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Is it possible for you to recommend a breeder? I’ve read the threads re the questions to ask. (Thanks to Beloved’s advice of reading ‘stickies’. The only two places I know of are the Kennel Club and Champdogs. I prefer Champdogs as it gives you the test scores and a little bit about the labs including a link to their website on some occasions. I live in the Midlands but I don’t mind travelling anywhere really, to view and then pick up the chosen pup. Any advice would be very welcome.
 

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Will I be okay as a first time lab mum?

I’m afraid I do have another burning question. For several years I’ve been looking forward to the day I pick up my lab puppy. I’ve read a few books and recently, since I joined LF I’ve most of the stickies and loads of the other threads with interest but with also a little worry that I’ll be taking on too much with a lab as a first dog. I know I’d have support from the forum and there are a choice of puppy classes to go to in Leicestershire and groups that walk with dogs. Maybe little lab and I could attend back to back courses until I feel reassured I’m okay. Maybe I could ask the vet (who I’ve already introduced myself to although I don’t retire for another 4 ½ months) if there is an elderly lab owner who would appreciate or who wouldn’t mind me walking her/his dog on a regular basis in exchange for becoming a sort of mentor. I feel that sounds a bit cheeky but if it is an experienced, perhaps lonely older person, they might like that idea. I really do want to get a labrador and am excited when I get email updates from Champdogs to see the new litters. I am hoping I’ll find sufficient support to make a good job of being a reasonable or even a good lab mum. Any advice again would be extremely welcome.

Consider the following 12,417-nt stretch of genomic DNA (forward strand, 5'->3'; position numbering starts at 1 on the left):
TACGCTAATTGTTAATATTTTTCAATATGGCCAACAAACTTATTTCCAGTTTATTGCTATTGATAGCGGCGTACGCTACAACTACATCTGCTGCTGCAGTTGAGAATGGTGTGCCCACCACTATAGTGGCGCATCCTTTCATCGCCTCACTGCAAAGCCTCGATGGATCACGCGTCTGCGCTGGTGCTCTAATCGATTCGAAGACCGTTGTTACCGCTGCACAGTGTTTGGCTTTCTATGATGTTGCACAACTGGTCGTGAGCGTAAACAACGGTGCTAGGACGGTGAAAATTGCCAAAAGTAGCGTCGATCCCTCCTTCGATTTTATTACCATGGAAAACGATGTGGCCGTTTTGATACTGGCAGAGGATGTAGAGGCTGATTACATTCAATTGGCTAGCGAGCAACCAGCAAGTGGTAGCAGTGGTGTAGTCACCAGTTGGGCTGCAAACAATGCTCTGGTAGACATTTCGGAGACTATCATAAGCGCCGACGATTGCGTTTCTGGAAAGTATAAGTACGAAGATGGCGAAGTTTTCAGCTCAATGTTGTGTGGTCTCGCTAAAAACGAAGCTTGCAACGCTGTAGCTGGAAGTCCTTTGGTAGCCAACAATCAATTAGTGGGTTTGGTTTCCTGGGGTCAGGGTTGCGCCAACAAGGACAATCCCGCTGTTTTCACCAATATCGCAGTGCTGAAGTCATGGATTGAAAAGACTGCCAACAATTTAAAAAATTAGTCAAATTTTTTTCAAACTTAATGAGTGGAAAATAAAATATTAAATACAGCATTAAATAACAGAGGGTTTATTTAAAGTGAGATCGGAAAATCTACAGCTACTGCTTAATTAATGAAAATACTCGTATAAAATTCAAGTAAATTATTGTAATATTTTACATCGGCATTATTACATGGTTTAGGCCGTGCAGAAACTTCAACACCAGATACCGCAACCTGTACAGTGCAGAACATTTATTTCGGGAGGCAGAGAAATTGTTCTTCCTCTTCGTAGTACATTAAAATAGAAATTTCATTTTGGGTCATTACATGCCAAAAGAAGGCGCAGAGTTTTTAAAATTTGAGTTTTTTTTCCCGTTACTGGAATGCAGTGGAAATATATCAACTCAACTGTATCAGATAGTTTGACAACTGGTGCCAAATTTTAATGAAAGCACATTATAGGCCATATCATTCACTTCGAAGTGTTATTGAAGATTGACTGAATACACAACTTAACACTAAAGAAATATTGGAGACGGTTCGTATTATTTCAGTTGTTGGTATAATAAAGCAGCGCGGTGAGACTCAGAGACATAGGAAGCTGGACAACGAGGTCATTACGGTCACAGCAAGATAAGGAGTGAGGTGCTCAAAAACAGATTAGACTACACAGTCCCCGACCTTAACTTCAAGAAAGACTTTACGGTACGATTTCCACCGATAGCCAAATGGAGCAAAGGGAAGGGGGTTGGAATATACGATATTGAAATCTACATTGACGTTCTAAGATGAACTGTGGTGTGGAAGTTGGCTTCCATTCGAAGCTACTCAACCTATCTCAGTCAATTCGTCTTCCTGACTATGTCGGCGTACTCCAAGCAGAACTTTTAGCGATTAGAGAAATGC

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When are you looking to add your pup? And do you have any preference for *type*, show/working bred, colour, sex etc? That will help with any recommendations, although keep an eye on your inbox as open recommendations are not allowed.
 

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I was very lucky when I got my first labrador and got lots of support from the breeder, even down to joining a local dog training club where I met a few other labrador owners. I was given lots of help and encouragement from a lovely lady who owned the most fantastic yellow lab girl.
Getting a pup from a good breeder, going to training classes and talking to people with dogs all really help. Labradors are quite a forgiving breed and fairly easy going so you can't really go that wrong. The first few months are hard work and you can think why on earth did I get this little crocodile, but given time and patience you end up with a lovely best friend. The effort put in at the beginning is so worthwhile. All I can suggest is read, read and read getting as many tips as you can. This forum is great if you are worried or have any problems, big or small. Just post a question and there's always someone who's been in the same situation and can give advice.
 

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Hi, I think you are certainly doing your homework right especially as this will be your first dog.

I got my first lab when I retired [not my first ever dog though, as we have always had dogs since kids were small], one thing I did find quite soon after she came is her energy levels were greater than previous dogs we had lived with, having said that it was manageable most of the time and improved with training.

It does sound like you are really looking forward to the training so I am sure you will have a great time and experience as they are lovely dogs with huge characters :D .

Like you I looked at champ dogs and kennel club for information, then I kept seeing and hearing about a particular stud that kept popping up and really liked the sound of him, with a little detective work I found out who the breeder was and rang them, she was very helpful and from there I found a litter sired by my chosen stud.